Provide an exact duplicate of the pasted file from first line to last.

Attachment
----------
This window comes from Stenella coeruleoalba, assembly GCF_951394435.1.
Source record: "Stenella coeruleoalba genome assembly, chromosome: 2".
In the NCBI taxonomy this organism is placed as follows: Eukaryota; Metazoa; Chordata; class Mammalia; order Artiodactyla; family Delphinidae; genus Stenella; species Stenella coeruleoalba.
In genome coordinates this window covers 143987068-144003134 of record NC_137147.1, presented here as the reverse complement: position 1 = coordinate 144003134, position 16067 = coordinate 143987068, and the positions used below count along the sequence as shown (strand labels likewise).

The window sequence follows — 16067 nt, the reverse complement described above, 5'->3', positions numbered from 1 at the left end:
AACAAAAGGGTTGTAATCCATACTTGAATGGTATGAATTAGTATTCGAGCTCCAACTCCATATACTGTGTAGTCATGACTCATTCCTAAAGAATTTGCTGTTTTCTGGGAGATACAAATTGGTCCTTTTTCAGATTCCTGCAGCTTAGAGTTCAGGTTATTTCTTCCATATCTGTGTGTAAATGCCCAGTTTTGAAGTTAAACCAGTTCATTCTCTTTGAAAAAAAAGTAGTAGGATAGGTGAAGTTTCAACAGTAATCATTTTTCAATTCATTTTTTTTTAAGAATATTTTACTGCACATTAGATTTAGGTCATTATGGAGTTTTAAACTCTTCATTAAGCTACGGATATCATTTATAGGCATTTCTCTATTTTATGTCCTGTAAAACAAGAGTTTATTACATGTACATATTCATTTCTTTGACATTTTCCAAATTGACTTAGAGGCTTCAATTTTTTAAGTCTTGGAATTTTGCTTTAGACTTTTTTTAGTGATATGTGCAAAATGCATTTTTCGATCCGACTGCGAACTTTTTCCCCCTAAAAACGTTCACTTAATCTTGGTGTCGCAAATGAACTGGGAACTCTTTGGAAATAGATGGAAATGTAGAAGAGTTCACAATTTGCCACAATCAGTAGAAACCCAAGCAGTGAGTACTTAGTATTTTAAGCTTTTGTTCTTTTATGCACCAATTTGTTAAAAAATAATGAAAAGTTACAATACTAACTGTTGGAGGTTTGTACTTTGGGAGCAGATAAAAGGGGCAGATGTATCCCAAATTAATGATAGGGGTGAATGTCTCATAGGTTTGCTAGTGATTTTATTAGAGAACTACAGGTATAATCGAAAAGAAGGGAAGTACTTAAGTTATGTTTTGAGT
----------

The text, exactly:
This window comes from Stenella coeruleoalba, assembly GCF_951394435.1.
Source record: "Stenella coeruleoalba genome assembly, chromosome: 2".
In the NCBI taxonomy this organism is placed as follows: Eukaryota; Metazoa; Chordata; class Mammalia; order Artiodactyla; family Delphinidae; genus Stenella; species Stenella coeruleoalba.
In genome coordinates this window covers 143987068-144003134 of record NC_137147.1, presented here as the reverse complement: position 1 = coordinate 144003134, position 16067 = coordinate 143987068, and the positions used below count along the sequence as shown (strand labels likewise).

The window sequence follows — 16067 nt, the reverse complement described above, 5'->3', positions numbered from 1 at the left end:
AACAAAAGGGTTGTAATCCATACTTGAATGGTATGAATTAGTATTCGAGCTCCAACTCCATATACTGTGTAGTCATGACTCATTCCTAAAGAATTTGCTGTTTTCTGGGAGATACAAATTGGTCCTTTTTCAGATTCCTGCAGCTTAGAGTTCAGGTTATTTCTTCCATATCTGTGTGTAAATGCCCAGTTTTGAAGTTAAACCAGTTCATTCTCTTTGAAAAAAAAGTAGTAGGATAGGTGAAGTTTCAACAGTAATCATTTTTCAATTCATTTTTTTTTAAGAATATTTTACTGCACATTAGATTTAGGTCATTATGGAGTTTTAAACTCTTCATTAAGCTACGGATATCATTTATAGGCATTTCTCTATTTTATGTCCTGTAAAACAAGAGTTTATTACATGTACATATTCATTTCTTTGACATTTTCCAAATTGACTTAGAGGCTTCAATTTTTTAAGTCTTGGAATTTTGCTTTAGACTTTTTTTAGTGATATGTGCAAAATGCATTTTTCGATCCGACTGCGAACTTTTTCCCCCTAAAAACGTTCACTTAATCTTGGTGTCGCAAATGAACTGGGAACTCTTTGGAAATAGATGGAAATGTAGAAGAGTTCACAATTTGCCACAATCAGTAGAAACCCAAGCAGTGAGTACTTAGTATTTTAAGCTTTTGTTCTTTTATGCACCAATTTGTTAAAAAATAATGAAAAGTTACAATACTAACTGTTGGAGGTTTGTACTTTGGGAGCAGATAAAAGGGGCAGATGTATCCCAAATTAATGATAGGGGTGAATGTCTCATAGGTTTGCTAGTGATTTTATTAGAGAACTACAGGTATAATCGAAAAGAAGGGAAGTACTTAAGTTATGTTTTGAGT